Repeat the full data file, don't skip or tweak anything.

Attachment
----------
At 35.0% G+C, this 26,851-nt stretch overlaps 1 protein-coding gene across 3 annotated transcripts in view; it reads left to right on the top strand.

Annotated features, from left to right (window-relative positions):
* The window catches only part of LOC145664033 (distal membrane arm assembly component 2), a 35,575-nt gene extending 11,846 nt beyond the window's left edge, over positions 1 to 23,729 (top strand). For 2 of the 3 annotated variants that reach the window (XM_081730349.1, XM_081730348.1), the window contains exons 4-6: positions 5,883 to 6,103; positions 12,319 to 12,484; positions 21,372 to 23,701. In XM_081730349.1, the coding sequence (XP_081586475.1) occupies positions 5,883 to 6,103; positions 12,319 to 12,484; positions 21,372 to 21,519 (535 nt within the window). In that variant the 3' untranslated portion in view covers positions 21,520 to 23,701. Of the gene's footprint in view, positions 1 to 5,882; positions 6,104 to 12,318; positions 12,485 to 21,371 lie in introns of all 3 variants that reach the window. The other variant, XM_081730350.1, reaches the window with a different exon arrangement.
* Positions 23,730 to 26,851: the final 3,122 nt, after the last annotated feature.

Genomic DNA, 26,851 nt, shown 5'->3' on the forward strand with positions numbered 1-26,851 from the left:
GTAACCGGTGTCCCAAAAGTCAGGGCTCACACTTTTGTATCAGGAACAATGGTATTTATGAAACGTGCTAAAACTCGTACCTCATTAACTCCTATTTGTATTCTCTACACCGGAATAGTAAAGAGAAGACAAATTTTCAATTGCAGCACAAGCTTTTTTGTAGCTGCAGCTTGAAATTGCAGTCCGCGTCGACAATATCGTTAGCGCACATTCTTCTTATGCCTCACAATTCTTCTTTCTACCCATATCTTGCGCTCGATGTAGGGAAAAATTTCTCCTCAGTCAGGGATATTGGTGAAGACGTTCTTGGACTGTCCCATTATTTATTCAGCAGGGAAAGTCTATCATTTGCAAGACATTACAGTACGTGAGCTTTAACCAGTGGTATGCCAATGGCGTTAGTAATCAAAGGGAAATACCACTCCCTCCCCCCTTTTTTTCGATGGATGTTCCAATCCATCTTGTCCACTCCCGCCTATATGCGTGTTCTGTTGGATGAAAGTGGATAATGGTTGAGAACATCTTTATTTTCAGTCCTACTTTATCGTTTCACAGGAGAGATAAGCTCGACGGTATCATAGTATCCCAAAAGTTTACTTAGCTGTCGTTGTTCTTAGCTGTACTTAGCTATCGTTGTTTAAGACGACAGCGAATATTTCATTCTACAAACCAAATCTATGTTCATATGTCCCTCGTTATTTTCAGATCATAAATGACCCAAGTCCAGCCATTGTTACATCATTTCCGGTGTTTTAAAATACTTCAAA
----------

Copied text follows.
At 35.0% G+C, this 26,851-nt stretch overlaps 1 protein-coding gene across 3 annotated transcripts in view; it reads left to right on the top strand.

Annotated features, from left to right (window-relative positions):
* The window catches only part of LOC145664033 (distal membrane arm assembly component 2), a 35,575-nt gene extending 11,846 nt beyond the window's left edge, over positions 1 to 23,729 (top strand). For 2 of the 3 annotated variants that reach the window (XM_081730349.1, XM_081730348.1), the window contains exons 4-6: positions 5,883 to 6,103; positions 12,319 to 12,484; positions 21,372 to 23,701. In XM_081730349.1, the coding sequence (XP_081586475.1) occupies positions 5,883 to 6,103; positions 12,319 to 12,484; positions 21,372 to 21,519 (535 nt within the window). In that variant the 3' untranslated portion in view covers positions 21,520 to 23,701. Of the gene's footprint in view, positions 1 to 5,882; positions 6,104 to 12,318; positions 12,485 to 21,371 lie in introns of all 3 variants that reach the window. The other variant, XM_081730350.1, reaches the window with a different exon arrangement.
* Positions 23,730 to 26,851: the final 3,122 nt, after the last annotated feature.

Genomic DNA, 26,851 nt, shown 5'->3' on the forward strand with positions numbered 1-26,851 from the left:
GTAACCGGTGTCCCAAAAGTCAGGGCTCACACTTTTGTATCAGGAACAATGGTATTTATGAAACGTGCTAAAACTCGTACCTCATTAACTCCTATTTGTATTCTCTACACCGGAATAGTAAAGAGAAGACAAATTTTCAATTGCAGCACAAGCTTTTTTGTAGCTGCAGCTTGAAATTGCAGTCCGCGTCGACAATATCGTTAGCGCACATTCTTCTTATGCCTCACAATTCTTCTTTCTACCCATATCTTGCGCTCGATGTAGGGAAAAATTTCTCCTCAGTCAGGGATATTGGTGAAGACGTTCTTGGACTGTCCCATTATTTATTCAGCAGGGAAAGTCTATCATTTGCAAGACATTACAGTACGTGAGCTTTAACCAGTGGTATGCCAATGGCGTTAGTAATCAAAGGGAAATACCACTCCCTCCCCCCTTTTTTTCGATGGATGTTCCAATCCATCTTGTCCACTCCCGCCTATATGCGTGTTCTGTTGGATGAAAGTGGATAATGGTTGAGAACATCTTTATTTTCAGTCCTACTTTATCGTTTCACAGGAGAGATAAGCTCGACGGTATCATAGTATCCCAAAAGTTTACTTAGCTGTCGTTGTTCTTAGCTGTACTTAGCTATCGTTGTTTAAGACGACAGCGAATATTTCATTCTACAAACCAAATCTATGTTCATATGTCCCTCGTTATTTTCAGATCATAAATGACCCAAGTCCAGCCATTGTTACATCATTTCCGGTGTTTTAAAATACTTCAAA